Research shows that UU is the most common type of male genital tract infection at present, with no obvious symptoms, high concealment, and great potential harm, so it is listed as one of the most easily neglected fertility killers [25]. UU might activate the immune response in vivo and enhance the chemotaxis and stress effects of inflammatory cells such as neutrophils [26]. After UU infection, the epithelial cell membrane of the genital tract mucosa in males adhered and was destroyed. At the same time, a large number of ammonia substances would be produced, which would produce toxic effects on the genital tract epithelium. In serious cases, it easily causes the adhesion and migration of inflammatory substances and leads to genital tract obstruction [27]. A study found that a decrease in sperm parameters, sperm necrosis, DNA denaturation, an increase in intracellular ROS, and a decrease in MMP were related to an increase in leukocyte elastase [28]. A similar situation was also found in our observation. We found that the sperm motility in UU-positive semen samples was significantly lower than that in UU-negative semen samples.

In particular, the forward and oscillating characteristics of sperm were studied. We studied the curvilinear and linear rates of sperm (VCL and STR). We found that although there was no significant difference in VAP of sperm after UU infection, VSL decreased significantly, which indicated that the sperm’s forward orientation was affected. Previous studies have shown that elastase can stick to the tail of sperm, affecting sperm motility [29]. When the sperm infected with UU was like the fish was caught by the tail, it could not be straightforward but could only be away from side to side. So, the WOB of sperm infected with UU will increase. When we applied sensitive antibiotics to inactivate UU, the therapeutic effect corroborates our analysis, the WOB of the sperm significantly decreased and straightness significantly increased.

Mathematical modeling is of great help to medicine [30, 31]. Through effective mathematical model analysis, the risk of disease occurrence or intervention can be predicted [32, 33]. For further in-depth analysis of the cause of the decline in sperm quality, we used a trend analysis model, principal factor analysis model, and Cox regression risk ratio model to evaluate the risk of sperm quality affected by UU infection. Our valid data suggested that UU infection might cause significant changes in sperm motility parameters, especially in sperm motility forward performance, between UU-positive samples and UU-negative samples, and before and after UU treatment. We found that UU infection increased the risk of sperm motility impairment by about twice that of the normal population. We hope that this might provide a useful reference for clinical prevention, early diagnosis, and treatment of UU infection.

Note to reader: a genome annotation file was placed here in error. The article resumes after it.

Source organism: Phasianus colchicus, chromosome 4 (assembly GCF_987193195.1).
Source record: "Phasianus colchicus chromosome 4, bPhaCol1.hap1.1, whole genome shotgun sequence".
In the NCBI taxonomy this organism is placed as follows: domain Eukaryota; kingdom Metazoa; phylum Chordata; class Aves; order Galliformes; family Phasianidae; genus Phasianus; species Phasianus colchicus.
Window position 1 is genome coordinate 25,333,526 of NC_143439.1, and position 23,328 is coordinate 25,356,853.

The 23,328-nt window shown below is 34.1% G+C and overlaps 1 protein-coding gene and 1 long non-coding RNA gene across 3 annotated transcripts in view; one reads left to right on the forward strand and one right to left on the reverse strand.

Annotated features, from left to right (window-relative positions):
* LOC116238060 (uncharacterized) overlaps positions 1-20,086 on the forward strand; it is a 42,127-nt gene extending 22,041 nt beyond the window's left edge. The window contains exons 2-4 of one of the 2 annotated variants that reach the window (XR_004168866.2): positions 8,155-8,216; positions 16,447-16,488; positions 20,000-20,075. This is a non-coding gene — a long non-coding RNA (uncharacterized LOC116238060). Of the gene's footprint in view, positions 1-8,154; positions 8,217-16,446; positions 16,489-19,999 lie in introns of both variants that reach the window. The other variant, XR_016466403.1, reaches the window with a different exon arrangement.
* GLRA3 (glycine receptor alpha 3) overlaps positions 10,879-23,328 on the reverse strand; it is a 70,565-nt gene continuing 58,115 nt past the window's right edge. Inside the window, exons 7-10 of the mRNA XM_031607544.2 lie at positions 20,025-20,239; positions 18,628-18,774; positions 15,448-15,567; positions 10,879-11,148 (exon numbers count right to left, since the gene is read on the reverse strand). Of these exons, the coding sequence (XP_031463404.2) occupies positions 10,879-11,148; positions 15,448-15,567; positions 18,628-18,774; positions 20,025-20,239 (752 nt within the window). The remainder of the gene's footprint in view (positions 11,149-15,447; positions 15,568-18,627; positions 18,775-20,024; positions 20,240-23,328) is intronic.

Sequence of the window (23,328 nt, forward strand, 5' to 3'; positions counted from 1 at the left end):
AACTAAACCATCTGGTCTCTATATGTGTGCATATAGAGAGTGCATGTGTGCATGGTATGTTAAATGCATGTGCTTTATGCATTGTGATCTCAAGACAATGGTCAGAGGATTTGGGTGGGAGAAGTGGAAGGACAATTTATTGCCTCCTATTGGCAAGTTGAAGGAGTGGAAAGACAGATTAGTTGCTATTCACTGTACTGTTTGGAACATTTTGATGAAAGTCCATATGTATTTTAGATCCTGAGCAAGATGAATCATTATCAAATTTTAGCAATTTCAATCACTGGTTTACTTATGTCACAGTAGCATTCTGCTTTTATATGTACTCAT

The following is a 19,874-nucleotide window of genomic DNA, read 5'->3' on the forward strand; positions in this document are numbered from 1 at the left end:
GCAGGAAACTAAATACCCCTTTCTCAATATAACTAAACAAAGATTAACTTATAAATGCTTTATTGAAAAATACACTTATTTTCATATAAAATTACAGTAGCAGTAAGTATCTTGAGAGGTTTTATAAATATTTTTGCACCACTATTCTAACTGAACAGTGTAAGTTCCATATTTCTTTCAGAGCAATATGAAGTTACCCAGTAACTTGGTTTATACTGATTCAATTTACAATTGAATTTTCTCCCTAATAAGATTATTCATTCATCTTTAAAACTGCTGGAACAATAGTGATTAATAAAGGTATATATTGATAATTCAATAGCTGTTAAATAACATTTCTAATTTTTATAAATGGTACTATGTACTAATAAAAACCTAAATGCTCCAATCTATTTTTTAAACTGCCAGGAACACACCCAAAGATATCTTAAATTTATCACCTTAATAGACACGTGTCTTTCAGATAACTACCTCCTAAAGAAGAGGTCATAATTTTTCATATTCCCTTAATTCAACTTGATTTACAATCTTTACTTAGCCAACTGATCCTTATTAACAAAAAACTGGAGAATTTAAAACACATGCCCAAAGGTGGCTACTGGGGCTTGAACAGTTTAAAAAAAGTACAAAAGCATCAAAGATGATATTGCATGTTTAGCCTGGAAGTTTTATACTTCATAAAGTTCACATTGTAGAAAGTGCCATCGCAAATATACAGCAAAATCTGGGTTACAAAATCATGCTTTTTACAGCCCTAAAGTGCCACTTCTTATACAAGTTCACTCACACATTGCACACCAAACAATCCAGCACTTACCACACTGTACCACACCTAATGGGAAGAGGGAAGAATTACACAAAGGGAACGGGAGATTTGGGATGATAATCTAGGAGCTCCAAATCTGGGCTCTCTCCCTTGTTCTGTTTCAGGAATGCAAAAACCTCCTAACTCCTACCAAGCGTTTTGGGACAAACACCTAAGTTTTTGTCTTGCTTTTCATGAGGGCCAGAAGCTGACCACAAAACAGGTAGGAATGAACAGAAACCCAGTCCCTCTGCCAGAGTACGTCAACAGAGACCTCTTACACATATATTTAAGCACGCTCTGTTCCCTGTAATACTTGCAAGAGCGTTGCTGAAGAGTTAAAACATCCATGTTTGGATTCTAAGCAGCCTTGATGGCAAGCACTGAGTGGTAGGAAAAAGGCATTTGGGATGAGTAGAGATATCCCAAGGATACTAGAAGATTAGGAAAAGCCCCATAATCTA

In conclusion, our study revealed that although the clinical symptoms of UU were concealed and difficult to detect, UU could promote the secretion of accessory gonadal to affect sperm motility, which may be reflected in the changes in semen traits early and may be used to predict the presence of UU infection.

Due to the simplicity of the detection content methods, our finding may be a new potential target or possible mechanism of UU affecting sperm motility for the first time preliminarily, which would bring important inspiration to our later research. However, we will continue more in-depth studies to further explore its mechanism from the perspective of molecular biology.


UU:Ureaplasma urealyticum
pH:pH value
PR:Sperm progressive motility
VCL:Curvilinear velocity
VSL:Straight-line (rectilinear) velocity
SV:Semen volume
NP:Nonprogressive motility
LIN:The linearity
SQ:Sperm quality
VAP:Average path velocity
MH:Mycoplasma hominis
MG:Mycoplasma genitalium
AZF:Azoospermia factor
CASA:Computer-aided semen analysis
WHO:World Health Organization
SC:Sperm concentration
N:Normal forms
AT:Abstinence time.

Data Availability

The relevant sample data used to support the findings of this study are included within the article, which are available from the corresponding author upon request

Ethical Approval

The Ethics Committee of Guangdong Provincial Reproductive Science Institute (Guangdong Provincial Fertility Hospital) approved the study, approval no. 2020 [28].

The patients provided written informed consent for publication.

Conflicts of Interest

The authors declare that they have no competing interests.

Authors’ Contributions

HL designed the project, wrote articles, and collected the case and statistics. KY performed data analysis and modeling guidance. LPH, SHZ, TP, and YYY performed experimental test. ZYZ collected data. HBZ collected the case. XZZ guided the experiment. QQZ revised the article. Huang Liu and Kai Yang contributed equally to this work.


This work was supported by the Guangdong Medical Research Fund (No. B2021453 and No. A2021259) and the Science and Technology Development Plan of Suzhou (No. SYSD2020220).

Supplementary Materials

Supplementary Table 1: reference of the indicators. (Supplementary Materials)